In education, knowing what works, for whom, and under what conditions requires deep understanding of individuals — their needs, concerns, and motivations — as well as the contexts they inhabit. The very first of Carnegie’s Six Core Principles of Improvement is to make the work problem-centered and user-focused. In a school setting, users can include students, teachers, administrators, family members, and other youth-serving individuals. A user-centered strategy is premised on the notion that those who face the problem day-to-day are the ones who best understand it and, therefore, hold the keys to its answer; accordingly, a user-centered approach holds promise in creating democratic and desirable solutions that work in context and endure over time.
Tracing its roots in engineering fields such as computer science and ergonomics, user-centered design has several aspects congruent with the science of improvement. For instance, user-centered design encourages explicit understanding of users, tasks, and environments. A turning point in designing the Carnegie Math Pathways initiative, for example, occurred during interviews with students in college developmental math courses who identified the issues that hindered their success in these courses: they took too long to complete, the content had no relevance to their lives, and the students felt that they did not belong in these math courses or even in college.
We are witnessing how rapid demographic and technological changes have placed and will continue to place pressures and demands on our K-12 and postsecondary systems. The work of educators grows increasingly complex as they adapt instructional strategies and develop new capacities to meet the needs of an increasingly diverse student population. A range of improvement science techniques including process maps and empathy interviews aid our ability to take stock of the landscape and understand how people, processes, and tools operate in service of young people’s learning and development.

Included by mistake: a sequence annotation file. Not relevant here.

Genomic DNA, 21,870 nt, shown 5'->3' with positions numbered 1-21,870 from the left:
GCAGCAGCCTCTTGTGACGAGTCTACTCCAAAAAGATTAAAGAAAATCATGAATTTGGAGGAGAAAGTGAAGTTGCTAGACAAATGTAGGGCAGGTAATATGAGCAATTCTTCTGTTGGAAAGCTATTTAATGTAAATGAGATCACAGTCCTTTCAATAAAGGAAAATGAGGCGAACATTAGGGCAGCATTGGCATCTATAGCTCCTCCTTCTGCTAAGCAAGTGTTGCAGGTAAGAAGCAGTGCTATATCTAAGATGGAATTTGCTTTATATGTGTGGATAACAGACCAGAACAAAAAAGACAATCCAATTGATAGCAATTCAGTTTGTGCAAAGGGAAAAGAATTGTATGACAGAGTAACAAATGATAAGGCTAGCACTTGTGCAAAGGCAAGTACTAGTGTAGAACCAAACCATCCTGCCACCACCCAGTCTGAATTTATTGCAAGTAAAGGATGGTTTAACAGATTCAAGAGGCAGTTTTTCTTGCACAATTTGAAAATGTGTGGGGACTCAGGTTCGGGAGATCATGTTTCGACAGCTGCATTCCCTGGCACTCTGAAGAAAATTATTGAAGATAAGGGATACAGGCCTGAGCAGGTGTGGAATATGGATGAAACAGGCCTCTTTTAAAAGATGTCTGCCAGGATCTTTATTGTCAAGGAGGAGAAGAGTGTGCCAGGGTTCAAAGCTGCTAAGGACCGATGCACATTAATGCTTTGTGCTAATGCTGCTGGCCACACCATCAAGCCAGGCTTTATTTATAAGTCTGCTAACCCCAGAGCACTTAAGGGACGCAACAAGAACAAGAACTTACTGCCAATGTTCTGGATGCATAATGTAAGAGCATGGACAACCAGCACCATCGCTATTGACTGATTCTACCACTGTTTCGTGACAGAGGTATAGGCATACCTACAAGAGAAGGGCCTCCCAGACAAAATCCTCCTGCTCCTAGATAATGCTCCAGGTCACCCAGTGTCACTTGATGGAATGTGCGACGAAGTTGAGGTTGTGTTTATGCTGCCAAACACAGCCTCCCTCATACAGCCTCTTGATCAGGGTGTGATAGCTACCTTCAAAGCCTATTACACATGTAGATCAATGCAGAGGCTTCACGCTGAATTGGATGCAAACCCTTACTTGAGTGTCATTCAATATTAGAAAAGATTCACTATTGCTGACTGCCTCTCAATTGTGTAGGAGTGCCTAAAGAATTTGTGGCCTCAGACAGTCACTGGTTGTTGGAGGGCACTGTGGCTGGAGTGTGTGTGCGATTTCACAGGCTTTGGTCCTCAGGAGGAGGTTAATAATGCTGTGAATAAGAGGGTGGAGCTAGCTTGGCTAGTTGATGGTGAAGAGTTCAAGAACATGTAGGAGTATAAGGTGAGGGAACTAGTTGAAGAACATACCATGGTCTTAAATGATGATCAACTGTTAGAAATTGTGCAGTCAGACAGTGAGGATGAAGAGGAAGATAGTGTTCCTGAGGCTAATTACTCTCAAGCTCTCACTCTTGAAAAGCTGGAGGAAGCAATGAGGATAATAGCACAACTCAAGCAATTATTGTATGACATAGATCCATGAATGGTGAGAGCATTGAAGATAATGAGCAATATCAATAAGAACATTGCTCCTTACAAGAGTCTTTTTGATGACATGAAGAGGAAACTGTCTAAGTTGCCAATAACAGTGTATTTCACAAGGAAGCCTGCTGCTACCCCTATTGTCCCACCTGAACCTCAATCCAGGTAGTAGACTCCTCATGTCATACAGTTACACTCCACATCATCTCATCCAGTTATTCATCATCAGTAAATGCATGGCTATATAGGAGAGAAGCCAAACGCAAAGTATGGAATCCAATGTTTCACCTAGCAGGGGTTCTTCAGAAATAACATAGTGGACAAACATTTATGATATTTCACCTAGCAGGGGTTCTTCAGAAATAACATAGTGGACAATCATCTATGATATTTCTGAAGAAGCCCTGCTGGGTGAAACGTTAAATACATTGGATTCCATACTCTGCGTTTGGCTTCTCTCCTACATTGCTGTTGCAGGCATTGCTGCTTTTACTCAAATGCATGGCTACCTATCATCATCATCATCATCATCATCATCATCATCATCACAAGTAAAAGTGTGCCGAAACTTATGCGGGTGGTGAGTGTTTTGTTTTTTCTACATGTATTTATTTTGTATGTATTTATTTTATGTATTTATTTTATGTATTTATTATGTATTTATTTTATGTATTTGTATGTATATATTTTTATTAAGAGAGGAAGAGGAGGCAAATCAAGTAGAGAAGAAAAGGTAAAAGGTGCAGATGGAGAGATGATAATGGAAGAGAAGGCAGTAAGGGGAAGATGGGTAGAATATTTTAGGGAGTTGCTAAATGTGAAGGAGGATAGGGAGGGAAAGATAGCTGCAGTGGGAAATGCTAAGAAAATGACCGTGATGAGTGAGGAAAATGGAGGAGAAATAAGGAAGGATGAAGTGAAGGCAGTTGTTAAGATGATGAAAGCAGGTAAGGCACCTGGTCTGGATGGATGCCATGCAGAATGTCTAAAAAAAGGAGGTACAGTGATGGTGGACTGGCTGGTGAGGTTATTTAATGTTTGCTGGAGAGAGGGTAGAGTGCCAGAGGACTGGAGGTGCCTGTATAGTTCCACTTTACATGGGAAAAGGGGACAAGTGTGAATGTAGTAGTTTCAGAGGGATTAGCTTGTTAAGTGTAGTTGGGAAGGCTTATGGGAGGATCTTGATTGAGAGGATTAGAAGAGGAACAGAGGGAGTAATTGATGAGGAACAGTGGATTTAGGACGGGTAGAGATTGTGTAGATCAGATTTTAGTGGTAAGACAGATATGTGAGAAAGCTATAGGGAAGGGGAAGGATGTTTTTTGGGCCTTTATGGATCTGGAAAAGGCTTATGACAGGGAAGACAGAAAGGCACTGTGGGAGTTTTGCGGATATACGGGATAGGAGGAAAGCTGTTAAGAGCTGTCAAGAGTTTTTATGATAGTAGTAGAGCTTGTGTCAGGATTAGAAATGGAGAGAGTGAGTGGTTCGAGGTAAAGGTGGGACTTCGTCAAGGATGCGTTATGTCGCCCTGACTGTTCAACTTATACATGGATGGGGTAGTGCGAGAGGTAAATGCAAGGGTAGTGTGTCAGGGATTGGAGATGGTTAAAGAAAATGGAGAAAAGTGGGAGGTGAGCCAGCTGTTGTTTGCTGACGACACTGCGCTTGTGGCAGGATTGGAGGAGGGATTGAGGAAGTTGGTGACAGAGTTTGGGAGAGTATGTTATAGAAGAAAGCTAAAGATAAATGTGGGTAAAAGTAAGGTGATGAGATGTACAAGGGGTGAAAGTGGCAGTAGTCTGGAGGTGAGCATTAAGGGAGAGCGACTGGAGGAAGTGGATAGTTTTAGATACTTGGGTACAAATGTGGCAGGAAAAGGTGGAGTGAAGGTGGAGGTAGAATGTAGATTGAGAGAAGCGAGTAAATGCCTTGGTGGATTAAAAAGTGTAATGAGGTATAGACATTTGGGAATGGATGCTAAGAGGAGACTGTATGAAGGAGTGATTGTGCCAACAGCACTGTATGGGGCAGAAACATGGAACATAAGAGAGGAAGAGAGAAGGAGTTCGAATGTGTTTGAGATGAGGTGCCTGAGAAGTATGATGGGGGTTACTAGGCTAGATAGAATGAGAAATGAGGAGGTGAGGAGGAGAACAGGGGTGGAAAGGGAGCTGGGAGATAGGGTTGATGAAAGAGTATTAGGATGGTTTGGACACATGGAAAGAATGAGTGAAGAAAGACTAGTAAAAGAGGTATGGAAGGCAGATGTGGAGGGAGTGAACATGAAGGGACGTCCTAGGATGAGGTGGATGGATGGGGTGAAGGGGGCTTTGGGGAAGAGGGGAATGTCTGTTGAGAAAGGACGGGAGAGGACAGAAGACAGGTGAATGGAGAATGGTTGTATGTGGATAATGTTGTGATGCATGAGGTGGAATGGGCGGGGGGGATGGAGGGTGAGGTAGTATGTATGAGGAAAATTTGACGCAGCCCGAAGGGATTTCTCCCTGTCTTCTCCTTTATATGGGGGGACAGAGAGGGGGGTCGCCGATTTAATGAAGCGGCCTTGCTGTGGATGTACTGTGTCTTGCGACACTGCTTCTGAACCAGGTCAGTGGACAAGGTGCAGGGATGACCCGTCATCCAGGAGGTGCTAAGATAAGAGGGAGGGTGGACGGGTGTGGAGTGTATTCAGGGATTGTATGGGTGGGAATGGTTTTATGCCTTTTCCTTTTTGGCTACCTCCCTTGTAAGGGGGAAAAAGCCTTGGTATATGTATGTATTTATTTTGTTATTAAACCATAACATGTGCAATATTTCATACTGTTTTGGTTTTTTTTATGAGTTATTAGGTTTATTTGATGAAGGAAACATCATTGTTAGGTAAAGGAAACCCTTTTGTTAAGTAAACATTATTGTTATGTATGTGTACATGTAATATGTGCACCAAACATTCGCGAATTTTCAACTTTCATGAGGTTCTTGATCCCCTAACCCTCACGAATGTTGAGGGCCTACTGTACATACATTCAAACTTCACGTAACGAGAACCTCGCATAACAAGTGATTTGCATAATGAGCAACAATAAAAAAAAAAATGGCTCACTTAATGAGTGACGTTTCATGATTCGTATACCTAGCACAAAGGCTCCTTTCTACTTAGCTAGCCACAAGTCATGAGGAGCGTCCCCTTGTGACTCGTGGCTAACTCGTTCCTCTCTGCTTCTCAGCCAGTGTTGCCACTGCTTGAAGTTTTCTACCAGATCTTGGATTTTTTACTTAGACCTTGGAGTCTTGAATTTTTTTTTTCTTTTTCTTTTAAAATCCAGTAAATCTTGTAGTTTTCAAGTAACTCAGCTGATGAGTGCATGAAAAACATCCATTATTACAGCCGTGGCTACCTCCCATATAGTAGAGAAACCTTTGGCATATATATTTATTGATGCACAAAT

A user-centered strategy is premised on the notion that those who face the problem day-to-day are the ones who best understand it.
Consideration of the whole user experience is another key premise of user-centered design. We know that the work of teachers is embedded within larger complex social structures. Classrooms are situated within schools that have their own identity, culture, and climate issues. Schools, in turn, are embedded within districts focused on reform initiatives to meet accountability demands. And districts operate within communities wrestling with unique challenges — from poverty to crime to unemployment. We know how many urban systems are characterized by high turnover of leadership and staff that can impede the ability of stakeholders to scale and sustain change efforts. Therefore, taking into account the forces within each of these domains and how they interact to influence the work that happens inside classrooms is critical for improvement to occur.
To maintain a focus on human, in addition to technical, needs, user-centered design promotes active user participation throughout — from the analysis of the problem to the planning, development, testing, evaluation, and refinement of potential solutions. Whether they be youth, teachers, or parents, direct involvement of different types of users in identifying high-leverage problems and solutions promotes socially- and culturally-conscious systems. Listening to stakeholders, understanding where they are ready to invest effort, and affording them decision-making opportunities, create the conditions that nurture equity and meaningful engagement. For example, studies on the use of data in schools suggest that the attainment of goals increases when practitioners at the classroom, school, and district levels collaborate, rather than relying on isolated individual actions to be the primary determinant of outcomes and practices.
Finally, from a user-centered perspective, system change can often be iterative and incremental in nature. As such, continuous iterations based on user feedback and other measures of effectiveness are a crucial part of the process. Plan-Do-Study-Act (PDSA) cycles provide the scaffold for the small-scale, iterative development of changes. PDSAs enable rapid assessments and provide users with the flexibility to adapt efforts, responding to the improvement knowledge gained. While seemingly a simple and straightforward model, PDSAs are multifaceted, comprised of interdependent steps shaped by local circumstances.
User-centered design has garnered a lot of attention in recent years. Its utilization has been seen across a range of industries and sectors, including education. User-centered design is distinct from other problem-solving paradigms in that the questions, insights, and activities rely upon the perspectives of the people for whom the solution, system, or service is intended. Developing, testing, implementing, and spreading a change cannot happen without the support of people; moreover, focusing only on the changes themselves and not on their effect on people will doom most improvement efforts. Undoubtedly, improvement is a team sport and Carnegie’s networked improvement communities, which view educators as chief drivers of the change process, affirms the value of human work in helping all students learn across varied social, economic, political, and cultural circumstances.